A monologue from the
play by William
MORE MONOLOGUES BY WILLIAM SHAKESPEARE
- LADY MACBETH: He has almost supped. Why have you left
- Was the hope drunk
- Wherein you dressed yourself? Hath it slept since?
- And wakes it now to look so green and pale
- At what it did so freely? From this time
- Such I account thy love. Art thou afeard
- To be the same in thine own act and valor
- As thou art in desire? Wouldst thou have that
- Which thou esteem'st the ornament of life,
- And live a coward in thine own esteem,
- Letting "I dare not" wait upon "I would,"
- Like the poor cat i' the adage?
- What beast was't then
- That made you break this enterprise to me?
- When you durst do it, then you were a man;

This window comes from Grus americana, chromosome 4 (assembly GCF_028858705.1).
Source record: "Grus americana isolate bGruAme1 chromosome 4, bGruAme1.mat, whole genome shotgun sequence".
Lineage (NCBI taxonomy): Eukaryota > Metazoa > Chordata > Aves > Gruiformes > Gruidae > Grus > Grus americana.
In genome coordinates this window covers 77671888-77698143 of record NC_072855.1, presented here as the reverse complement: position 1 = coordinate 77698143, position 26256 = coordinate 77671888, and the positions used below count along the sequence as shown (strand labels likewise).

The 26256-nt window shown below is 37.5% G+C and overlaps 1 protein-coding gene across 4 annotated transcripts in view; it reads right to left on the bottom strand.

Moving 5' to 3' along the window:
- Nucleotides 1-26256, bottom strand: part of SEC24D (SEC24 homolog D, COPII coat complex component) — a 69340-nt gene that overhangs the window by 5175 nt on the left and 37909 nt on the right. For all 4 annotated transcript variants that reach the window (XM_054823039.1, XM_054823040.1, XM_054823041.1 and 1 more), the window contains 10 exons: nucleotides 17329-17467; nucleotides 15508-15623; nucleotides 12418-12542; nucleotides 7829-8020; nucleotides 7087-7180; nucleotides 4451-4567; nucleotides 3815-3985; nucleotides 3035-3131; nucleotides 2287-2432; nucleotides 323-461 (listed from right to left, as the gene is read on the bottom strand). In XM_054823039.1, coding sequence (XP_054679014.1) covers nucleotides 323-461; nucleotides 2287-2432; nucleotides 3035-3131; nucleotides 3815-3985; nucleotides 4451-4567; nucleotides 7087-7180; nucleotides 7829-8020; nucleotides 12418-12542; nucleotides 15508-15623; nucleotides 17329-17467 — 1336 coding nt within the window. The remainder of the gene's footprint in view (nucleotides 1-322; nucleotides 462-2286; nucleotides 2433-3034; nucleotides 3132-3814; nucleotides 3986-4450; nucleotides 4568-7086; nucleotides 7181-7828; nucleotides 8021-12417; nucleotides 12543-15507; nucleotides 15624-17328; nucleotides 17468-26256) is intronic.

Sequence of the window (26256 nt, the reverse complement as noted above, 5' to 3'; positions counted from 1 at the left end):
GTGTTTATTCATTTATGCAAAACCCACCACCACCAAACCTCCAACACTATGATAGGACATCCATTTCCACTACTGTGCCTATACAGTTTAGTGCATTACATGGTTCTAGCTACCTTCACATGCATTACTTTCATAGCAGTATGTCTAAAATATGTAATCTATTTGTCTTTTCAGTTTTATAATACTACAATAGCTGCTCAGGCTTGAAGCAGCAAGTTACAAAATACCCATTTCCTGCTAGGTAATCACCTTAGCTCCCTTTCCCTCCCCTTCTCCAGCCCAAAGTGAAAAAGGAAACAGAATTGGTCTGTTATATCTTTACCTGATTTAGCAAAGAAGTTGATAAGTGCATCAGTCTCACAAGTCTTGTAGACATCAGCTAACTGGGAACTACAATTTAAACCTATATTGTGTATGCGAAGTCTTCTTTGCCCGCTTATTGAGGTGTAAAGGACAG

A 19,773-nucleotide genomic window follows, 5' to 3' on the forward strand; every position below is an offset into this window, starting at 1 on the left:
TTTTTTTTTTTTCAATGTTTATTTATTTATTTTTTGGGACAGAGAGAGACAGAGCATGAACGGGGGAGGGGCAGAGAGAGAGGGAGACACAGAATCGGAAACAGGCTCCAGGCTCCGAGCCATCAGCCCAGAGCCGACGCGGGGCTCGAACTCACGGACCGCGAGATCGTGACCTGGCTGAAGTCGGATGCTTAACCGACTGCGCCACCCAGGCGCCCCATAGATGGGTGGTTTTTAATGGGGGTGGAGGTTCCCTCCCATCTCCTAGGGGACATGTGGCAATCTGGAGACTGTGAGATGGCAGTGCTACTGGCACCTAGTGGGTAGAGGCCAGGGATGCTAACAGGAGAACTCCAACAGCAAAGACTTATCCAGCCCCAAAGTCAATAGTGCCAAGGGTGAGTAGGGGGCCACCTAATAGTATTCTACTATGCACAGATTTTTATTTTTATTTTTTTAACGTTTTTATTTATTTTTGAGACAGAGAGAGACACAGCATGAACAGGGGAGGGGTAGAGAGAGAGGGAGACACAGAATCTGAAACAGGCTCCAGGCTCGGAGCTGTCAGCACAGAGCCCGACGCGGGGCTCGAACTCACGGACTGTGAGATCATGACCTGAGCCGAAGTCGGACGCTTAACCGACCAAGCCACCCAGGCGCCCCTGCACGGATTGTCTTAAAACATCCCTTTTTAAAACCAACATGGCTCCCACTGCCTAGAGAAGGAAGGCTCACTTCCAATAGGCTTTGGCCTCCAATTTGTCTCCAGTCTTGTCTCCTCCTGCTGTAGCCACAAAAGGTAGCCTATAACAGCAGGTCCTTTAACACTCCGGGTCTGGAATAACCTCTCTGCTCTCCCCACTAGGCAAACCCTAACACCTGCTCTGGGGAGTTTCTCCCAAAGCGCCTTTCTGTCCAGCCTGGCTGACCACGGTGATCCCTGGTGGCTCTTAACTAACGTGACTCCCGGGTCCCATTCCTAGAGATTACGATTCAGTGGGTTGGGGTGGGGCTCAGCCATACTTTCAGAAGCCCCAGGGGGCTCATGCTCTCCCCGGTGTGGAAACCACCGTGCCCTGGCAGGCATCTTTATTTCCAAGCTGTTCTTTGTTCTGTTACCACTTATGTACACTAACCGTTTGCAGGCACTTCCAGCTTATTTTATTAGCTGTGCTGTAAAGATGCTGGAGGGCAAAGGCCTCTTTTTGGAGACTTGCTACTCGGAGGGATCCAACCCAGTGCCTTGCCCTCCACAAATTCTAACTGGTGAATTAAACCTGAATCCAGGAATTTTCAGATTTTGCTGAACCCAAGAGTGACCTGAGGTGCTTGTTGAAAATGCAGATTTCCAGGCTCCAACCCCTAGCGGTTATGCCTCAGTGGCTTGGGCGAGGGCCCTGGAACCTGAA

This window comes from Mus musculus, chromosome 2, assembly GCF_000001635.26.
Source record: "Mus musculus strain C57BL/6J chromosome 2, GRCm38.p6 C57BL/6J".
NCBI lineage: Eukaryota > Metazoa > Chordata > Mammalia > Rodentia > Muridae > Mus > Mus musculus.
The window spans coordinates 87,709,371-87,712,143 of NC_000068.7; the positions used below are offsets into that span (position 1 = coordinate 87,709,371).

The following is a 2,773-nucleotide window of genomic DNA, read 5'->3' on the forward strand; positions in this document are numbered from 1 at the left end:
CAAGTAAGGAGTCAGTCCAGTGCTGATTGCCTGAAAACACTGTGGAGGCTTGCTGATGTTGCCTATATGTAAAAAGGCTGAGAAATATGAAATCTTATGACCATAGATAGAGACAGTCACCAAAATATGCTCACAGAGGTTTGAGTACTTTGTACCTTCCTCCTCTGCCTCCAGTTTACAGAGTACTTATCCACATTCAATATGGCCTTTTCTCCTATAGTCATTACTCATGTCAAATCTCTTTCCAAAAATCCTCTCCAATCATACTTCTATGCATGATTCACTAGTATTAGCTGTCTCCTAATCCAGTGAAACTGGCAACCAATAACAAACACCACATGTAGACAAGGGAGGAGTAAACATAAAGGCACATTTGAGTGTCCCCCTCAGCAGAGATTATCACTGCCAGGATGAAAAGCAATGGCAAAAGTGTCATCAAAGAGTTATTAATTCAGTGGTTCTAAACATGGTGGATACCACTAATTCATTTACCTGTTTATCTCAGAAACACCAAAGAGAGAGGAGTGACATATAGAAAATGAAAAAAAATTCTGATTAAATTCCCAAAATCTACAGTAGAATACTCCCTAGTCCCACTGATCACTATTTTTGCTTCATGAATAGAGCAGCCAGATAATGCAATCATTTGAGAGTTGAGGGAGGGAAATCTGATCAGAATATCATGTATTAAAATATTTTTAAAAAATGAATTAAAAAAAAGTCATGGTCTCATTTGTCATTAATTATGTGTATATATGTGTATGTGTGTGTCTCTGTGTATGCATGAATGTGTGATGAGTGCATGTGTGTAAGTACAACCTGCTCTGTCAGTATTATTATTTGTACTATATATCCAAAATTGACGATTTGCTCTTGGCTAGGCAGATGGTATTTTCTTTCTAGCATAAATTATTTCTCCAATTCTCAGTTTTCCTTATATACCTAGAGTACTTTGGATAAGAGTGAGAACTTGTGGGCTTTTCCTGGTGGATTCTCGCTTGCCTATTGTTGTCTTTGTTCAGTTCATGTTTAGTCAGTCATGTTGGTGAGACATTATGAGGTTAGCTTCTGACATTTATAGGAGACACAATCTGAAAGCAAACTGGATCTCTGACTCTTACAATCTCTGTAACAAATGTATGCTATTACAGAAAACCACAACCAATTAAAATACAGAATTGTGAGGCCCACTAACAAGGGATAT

- And to be more than what you were, you would
- Be so much more the man. Nor time nor place
- Did then adhere, and yet you would make both.
- They have made themselves, and that their fitness now
- Does unmake you. I have given suck, and know
- How tender 'tis to love the babe that milks me:
- I would, while it was smiling in my face,
- Have plucked my nipple from his boneless gums
- And dashed the brains out, had I so sworn as you
- Have done this. If we should fail?
- Screw your courage to the sticking place
- And we'll not fail. When Duncan is asleep
- (Whereto the rather shall his day's hard journey
- Soundly invite him), his two chamberlains
- Will I with wine and wassail so convince
- That memory, the warder of the brain,
- Shall be a fume, and the receipt of reason
- A limbeck only. When in swinish sleep
- Their drenchèd natures lies as in a death,
- What cannot you and I perform upon
- Th' unguarded Duncan? what not put upon
- His spongy officers, who shall bear the guilt
- Of our great quell?